How Is Your Child "Smart?"

by Rae Pica

Helping a child to utilize his own special strengths and skills may mean looking beyond what the policy makers and society typically consider "smart." Or as developmental psychologist Howard Gardner has put it, you shouldn't be trying to determine how smart a child is; rather, you should be trying to determine how a child is smart.

Gardner wrote an influential book called Frames of Mind: The Theory of Multiple Intelligences. In it, he contends that intelligence isn't a singular entity that can be measured only with paper and pencil. Rather, he says, we each possess many different kinds of intelligence, in various combinations and to varying degrees. To date, he has recognized nine different intelligences, all of which he's identified through a rigorous scientific process. For our purposes, though, the important point is that Gardner describes an intelligence as the "ability to find and solve problems and create products of value in one's own culture."

Although Gardner intended his work for the field of developmental psychology alone, an interesting phenomenon happened: educators pounced on the idea. Why? Because for generations they've witnessed multiple intelligences in the children with whom they've worked. Although our society most values the linguistic ("word-smart") and logical-mathematical ("number-smart"/reasoning) intelligences -- the two intelligences measured by IQ and other standardized tests -- teachers could see that many of their students had other gifts, other ways of "learning and knowing."

In addition to the linguistic and logical/mathematical intelligences, Gardner has identified the visual/spatial (an understanding of how things orient in space), naturalist (determines sensitivity to one's environment), existentialist (belonging to people who question why they exist), interpersonal (the ability to relate well to others), intrapersonal (knowing oneself well), musical (a fascination with sound and the patterns created by sound), and bodily/kinesthetic (the ability to solve problems or create with the body or body parts).

It's important to remember that each of us possesses all of these intelligences but, as mentioned, to varying degrees and in different combinations. A surgeon, for example, has highly developed logical/mathematical and bodily/kinesthetic intelligences; the former incorporates the scientific aspect and the latter the meticulous use of the hands.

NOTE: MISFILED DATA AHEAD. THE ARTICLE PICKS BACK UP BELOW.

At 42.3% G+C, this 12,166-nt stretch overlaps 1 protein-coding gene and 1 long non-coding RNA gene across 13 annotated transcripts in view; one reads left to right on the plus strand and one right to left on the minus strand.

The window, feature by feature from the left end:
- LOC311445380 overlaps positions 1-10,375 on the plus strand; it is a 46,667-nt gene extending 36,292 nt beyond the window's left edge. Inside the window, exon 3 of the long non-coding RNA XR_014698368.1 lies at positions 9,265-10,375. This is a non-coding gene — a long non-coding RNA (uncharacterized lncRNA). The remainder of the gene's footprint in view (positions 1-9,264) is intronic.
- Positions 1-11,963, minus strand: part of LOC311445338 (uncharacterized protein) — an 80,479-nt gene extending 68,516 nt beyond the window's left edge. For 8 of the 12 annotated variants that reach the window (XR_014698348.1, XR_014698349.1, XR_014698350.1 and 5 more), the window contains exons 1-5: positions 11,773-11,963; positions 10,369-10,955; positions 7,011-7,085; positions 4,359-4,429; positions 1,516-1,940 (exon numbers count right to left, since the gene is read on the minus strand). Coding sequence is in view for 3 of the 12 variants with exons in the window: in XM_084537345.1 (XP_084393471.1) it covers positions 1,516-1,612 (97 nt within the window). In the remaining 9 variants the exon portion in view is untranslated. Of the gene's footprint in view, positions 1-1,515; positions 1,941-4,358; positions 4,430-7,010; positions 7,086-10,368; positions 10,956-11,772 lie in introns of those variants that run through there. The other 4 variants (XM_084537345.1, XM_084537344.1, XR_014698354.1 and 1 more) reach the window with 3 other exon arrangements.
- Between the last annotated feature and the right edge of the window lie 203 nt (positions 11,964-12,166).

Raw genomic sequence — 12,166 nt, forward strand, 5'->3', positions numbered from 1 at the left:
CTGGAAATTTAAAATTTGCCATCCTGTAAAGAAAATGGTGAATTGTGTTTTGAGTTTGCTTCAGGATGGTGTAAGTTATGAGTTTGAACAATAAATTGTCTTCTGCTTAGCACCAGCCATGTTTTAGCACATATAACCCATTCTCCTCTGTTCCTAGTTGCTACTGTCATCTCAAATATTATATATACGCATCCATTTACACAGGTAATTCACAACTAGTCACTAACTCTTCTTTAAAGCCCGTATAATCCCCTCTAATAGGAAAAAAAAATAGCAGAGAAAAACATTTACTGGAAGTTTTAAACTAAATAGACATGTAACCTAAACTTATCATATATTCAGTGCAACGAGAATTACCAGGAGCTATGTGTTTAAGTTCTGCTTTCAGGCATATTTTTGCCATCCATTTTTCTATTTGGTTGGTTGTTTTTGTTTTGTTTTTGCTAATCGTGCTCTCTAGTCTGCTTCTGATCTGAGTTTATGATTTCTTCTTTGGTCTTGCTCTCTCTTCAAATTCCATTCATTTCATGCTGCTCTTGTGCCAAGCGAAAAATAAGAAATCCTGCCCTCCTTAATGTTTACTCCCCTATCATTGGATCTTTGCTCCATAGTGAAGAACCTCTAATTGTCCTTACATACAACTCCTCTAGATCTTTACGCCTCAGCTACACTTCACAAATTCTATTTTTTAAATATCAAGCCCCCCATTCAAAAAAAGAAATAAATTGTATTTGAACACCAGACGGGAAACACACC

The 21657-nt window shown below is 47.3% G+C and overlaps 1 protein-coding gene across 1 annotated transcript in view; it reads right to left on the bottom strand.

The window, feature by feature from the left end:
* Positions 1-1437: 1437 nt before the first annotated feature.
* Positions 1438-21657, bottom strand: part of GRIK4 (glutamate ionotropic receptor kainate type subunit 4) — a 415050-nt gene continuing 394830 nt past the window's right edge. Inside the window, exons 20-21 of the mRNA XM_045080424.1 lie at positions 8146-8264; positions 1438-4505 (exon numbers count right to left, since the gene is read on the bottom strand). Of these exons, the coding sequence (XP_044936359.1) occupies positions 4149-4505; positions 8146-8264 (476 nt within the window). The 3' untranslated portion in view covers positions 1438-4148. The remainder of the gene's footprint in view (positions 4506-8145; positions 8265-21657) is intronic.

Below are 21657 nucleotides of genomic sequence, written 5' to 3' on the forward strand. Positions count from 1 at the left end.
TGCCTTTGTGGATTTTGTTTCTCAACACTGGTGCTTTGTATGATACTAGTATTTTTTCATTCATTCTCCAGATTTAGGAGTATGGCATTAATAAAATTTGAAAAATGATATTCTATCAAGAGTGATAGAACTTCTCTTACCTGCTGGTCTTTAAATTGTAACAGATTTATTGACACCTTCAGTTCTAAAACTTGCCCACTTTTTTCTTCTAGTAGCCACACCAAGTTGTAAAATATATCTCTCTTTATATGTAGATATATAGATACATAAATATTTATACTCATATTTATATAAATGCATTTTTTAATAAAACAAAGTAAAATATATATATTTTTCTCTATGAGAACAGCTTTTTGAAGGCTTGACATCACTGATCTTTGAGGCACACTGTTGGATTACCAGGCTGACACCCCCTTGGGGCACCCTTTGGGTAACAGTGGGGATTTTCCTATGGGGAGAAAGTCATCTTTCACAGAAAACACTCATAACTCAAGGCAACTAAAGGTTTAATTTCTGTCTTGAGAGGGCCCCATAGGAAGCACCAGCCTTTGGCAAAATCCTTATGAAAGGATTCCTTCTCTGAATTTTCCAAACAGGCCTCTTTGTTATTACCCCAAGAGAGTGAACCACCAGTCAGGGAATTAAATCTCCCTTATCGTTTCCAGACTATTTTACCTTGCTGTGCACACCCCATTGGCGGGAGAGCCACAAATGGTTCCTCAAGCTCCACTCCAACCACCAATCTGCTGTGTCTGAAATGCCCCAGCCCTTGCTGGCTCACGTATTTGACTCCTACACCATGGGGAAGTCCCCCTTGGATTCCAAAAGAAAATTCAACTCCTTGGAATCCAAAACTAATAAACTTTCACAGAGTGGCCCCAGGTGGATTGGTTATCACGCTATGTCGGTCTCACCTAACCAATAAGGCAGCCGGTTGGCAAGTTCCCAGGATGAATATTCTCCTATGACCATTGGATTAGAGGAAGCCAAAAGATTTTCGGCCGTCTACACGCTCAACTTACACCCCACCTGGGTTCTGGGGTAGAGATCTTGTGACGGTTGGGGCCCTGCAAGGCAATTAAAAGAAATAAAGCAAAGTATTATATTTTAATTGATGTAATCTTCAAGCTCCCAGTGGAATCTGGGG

Where do your child's strengths lie? Does your son love to putter in the garden with you? He may be strong in the naturalist intelligence. Does your daughter create art everywhere, using everything from building blocks to mashed potatoes? Her greatest strength may lie in the visual/spatial intelligence. Is your child constantly dancing, indicating a developing bodily/kinesthetic intelligence, with some musical intelligence thrown into the mix?

When you're tuned in to a child's passions, skills, or intelligences -- whatever we may call them --you can support their development and offer the child encouragement. Biology will certainly have played a role in her interests and strengths, but the mainstream culture and the home culture are also influences. And since the mainstream culture -- society and the school system -- focuses on only two intelligences, you can help provide some balance in a child's life. This will be especially important if her strengths don't happen to lie within the linguistic or logical/mathematical intelligences.

As Gardner and his followers point out, it's difficult to identify special skills when we don't introduce young people to a variety of experiences. When the focus of schooling is on so few subjects, how is a child to discover passions that lie beyond such narrow boundaries? How is a child to unearth a love of landscape design, note a talent for composing, or cook up a desire to be a chef if his experiences have been limited to grammar, numbers, and technology?

One other point of which you should be aware: a child will use different intelligences for different tasks. For example, if she makes up a poem to help her remember historical dates, she's using her linguistic intelligence. If she makes up a song, she's using her musical intelligence. If you ask her to find a way to fit all of the toys back on their shelves, she'll have to call on her visual/spatial intelligence. And if she has to add by counting on her fingers, she's using her bodily/kinesthetic intelligence to get the job done. That's why it's important to give her a chance to further cultivate all of the intelligences. Opportunities to dabble and play can provide that chance.

At the preschool and elementary school ages, follow the child's lead, but don't get too invested in any one particular pastime. You certainly don't want to decide the rest of his life based on what you see in the earliest years. Children -- and their interests and skills -- evolve. And when he eventually discovers skills in many areas, as he's likely to do, he'll be able to make his own choices about his passions. That's why, whether we're talking about predominant intelligences, school grades, or the results of standardized tests, it's important to refrain from putting any labels on a little one. Instead, just know that the real standards for "smart" aren't found in school grades and test scores.

Rae Pica is a children's physical activity specialist and the author of A Running Start: How Play, Physical Activity, and Free Time Create a Successful Child (Marlowe & Co., 2006). She has shared her expertise with such clients as the Sesame Street Research Department, the Centers for Disease Control, Gymboree Play & Music, and the President's Council on Physical Fitness & Sports. You can visit Rae at

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